Florida Tech prohibits any form of sexual misconduct. When sexual misconduct is brought to the attention of the university, Florida Tech will take prompt and appropriate action to end the misconduct and prevent its recurrence. All students should be aware the university is prepared to take action to prevent and correct such behavior. Mediation of sexual misconduct violations is prohibited. Individuals who engage in sexual misconduct are subject to disciplinary action through the Student Code of Conduct System, which may result in expulsion from the university.
Any sexual activity without consent given will be considered sexual misconduct. Consent must be free of force, threat, intimidation or coercion. Consent is given by an affirmative verbal response or acts that are unmistakable in their meaning. Consent cannot be given by a person who is asleep, intoxicated, incapacitated or unable to communicate without impaired judgment. Consent to one form of sexual activity does not mean consent is given to another type of activity or subsequent activities. Consent is revocable at any time. Sexual Misconduct includes sexual and gender-based harassment, sexual assault, dating violence, domestic violence and stalking.
Sexual Harassment—Attempting to coerce an unwilling person into a sexual relationship; to subject a person to unwanted sexual attention; to punish a refusal to comply; or to create a sexually intimidating, hostile or offensive work, social or educational environment. Sexual harassment is understood to include a wide range of behaviors from the actual coercing of sexual relations to the intimidating or embarrassing emphasis of sexual identity. This definition will be interpreted and applied consistent with generally accepted standards of mature behavior, academic freedom and freedom of expression.
Sexual harassment is a form of sex discrimination. It occurs in a variety of situations that share a common element: the inappropriate introduction of sexual activities or comments into the work or learning situation. Often sexual harassment involves relationships of unequal power and contains elements of coercion, as when compliance with requests for sexual favors becomes a criterion for granting work, study or grading benefits.
Sexual harassment can occur in any type of relationship, involving faculty, staff, students, friends or strangers. Sexual harassment also involves relationships among equals. Power relationships and social dependencies exist between students as well, and may be exploited in ways that are damaging to either party. Students should therefore be aware of the offense that may be taken by any unwelcome sexual advance. Persistent requests for social encounters and favors, physical contact of a lewd type, indecent exposure, persistent requests for or realized sexual encounters, sexual crimes and rape constitute sexual harassment when they are accompanied by one or more of the following terms or conditions: explicit or implicit promises or rewards for cooperation, explicit or implicit threats of punishment for non-cooperation and/or intimidation that creates a hostile or offensive academic/work environment, interference with an individual’s scholastic/work performance, preventing an individual’s full enjoyment of educational/professional opportunities, or an action that induces conformance, stress, anxiety, fear or sickness on the part of the harassed person. Implicit in the legal definition of sexual harassment is the assumption that sexual harassment prevents the realization of the victim’s full potential as a student. A person sexually harassing another, who reports to him or her, is thus prohibiting the victim of the freedom to do his/her job, whether as a student or employee. Sexual harassment is considered an unethical and unprofessional as well as illegal behavior and will not be tolerated.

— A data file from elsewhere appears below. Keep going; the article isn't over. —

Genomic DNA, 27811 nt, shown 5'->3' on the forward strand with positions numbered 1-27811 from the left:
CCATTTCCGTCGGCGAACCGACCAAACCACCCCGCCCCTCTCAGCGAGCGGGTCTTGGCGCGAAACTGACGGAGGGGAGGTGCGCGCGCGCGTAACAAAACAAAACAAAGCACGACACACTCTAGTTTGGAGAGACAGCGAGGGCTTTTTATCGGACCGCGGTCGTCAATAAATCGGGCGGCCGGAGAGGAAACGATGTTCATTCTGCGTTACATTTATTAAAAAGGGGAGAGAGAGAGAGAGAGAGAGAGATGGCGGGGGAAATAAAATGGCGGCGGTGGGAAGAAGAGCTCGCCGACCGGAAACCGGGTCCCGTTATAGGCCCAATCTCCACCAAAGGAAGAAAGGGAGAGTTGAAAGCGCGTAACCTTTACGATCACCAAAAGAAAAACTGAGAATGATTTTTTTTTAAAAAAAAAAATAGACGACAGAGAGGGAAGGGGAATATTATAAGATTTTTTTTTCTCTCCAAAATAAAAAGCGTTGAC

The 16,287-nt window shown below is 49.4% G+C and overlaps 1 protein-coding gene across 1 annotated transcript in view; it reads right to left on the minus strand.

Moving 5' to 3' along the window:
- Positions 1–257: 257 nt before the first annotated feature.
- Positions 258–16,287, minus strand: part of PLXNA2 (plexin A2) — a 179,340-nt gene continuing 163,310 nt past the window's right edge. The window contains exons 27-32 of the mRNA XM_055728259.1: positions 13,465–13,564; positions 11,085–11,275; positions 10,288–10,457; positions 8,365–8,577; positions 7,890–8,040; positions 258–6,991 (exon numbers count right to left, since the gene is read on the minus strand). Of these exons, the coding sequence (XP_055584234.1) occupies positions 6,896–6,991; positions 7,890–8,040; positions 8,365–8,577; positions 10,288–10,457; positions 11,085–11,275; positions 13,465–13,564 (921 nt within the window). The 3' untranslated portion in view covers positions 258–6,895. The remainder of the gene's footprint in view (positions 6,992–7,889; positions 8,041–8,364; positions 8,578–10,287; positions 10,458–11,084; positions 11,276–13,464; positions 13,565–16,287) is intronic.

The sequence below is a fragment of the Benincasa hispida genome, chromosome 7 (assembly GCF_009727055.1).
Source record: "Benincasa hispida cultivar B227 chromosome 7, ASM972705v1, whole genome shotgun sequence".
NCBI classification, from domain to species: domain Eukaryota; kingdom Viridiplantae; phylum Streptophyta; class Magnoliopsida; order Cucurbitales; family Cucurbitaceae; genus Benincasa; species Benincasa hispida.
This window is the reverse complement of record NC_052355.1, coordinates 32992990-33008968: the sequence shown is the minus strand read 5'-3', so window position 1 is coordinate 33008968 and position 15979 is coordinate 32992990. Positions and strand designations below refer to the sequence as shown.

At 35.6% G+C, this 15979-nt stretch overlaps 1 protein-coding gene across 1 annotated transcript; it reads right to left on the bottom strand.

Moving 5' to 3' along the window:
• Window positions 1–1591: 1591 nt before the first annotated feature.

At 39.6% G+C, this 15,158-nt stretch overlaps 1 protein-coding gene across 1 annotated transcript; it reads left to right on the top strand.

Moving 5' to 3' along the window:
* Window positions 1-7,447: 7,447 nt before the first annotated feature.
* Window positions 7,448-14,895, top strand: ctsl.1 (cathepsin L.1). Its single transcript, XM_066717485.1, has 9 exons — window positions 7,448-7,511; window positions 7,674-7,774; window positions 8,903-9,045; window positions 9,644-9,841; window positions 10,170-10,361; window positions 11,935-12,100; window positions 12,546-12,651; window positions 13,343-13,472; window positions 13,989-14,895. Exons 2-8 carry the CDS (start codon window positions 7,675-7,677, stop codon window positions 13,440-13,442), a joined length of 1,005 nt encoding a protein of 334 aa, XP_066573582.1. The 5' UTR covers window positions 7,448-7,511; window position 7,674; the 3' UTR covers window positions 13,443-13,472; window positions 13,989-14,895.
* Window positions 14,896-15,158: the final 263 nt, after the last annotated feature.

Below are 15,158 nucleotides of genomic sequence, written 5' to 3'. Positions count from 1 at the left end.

Sexual Assault—Any attempt to engage in any sexual or intimate act with another person without the consent of the other person or in circumstances in which the person is unable, due to age, alcohol/chemical or other impairment, mental deficiency or incapacity to give consent. It is the responsibility of the person initiating sexual or intimate activity to make sure the other person is capable of consenting to that activity.
Dating Violence—Violence committed by a person who is or has been in a social relationship of a romantic or intimate nature with the complainant and where the existence of such a relationship shall be determined based on a consideration of the following factors: the length of the relationship, the type of relationship and the frequency of interaction between the persons involved in the relationship.
Domestic Violence—Includes felony or misdemeanor crimes of violence committed by a current or former spouse or intimate partner of the complainant, by a person with whom the complainant shares a child in common, by a person who is cohabitating with or has cohabitated with the complainant as a spouse, by a person similarly situated to a spouse of the complainant under the domestic or family violence laws of the state of Florida, or by any other person against an adult or youth victim who is protected from that person’s acts under the domestic or family violence laws of the state of Florida.
Stalking—Engaging in a course of conduct directed at a specific person that would cause a reasonable person to fear for one’s safety or the safety of others, or suffer substantial emotional distress. Refer to the Stalking Policy for further information.
Reporting Sexual Misconduct
The university encourages all sexual misconduct to be reported. Florida Tech will take prompt and appropriate action to end the misconduct and prevent its recurrence. All students have a right to report sexual misconduct by contacting one of the following:
More information on available resources, education, programming and Title IX can be found on the university’s website at http://www.fit.edu/title-ix/.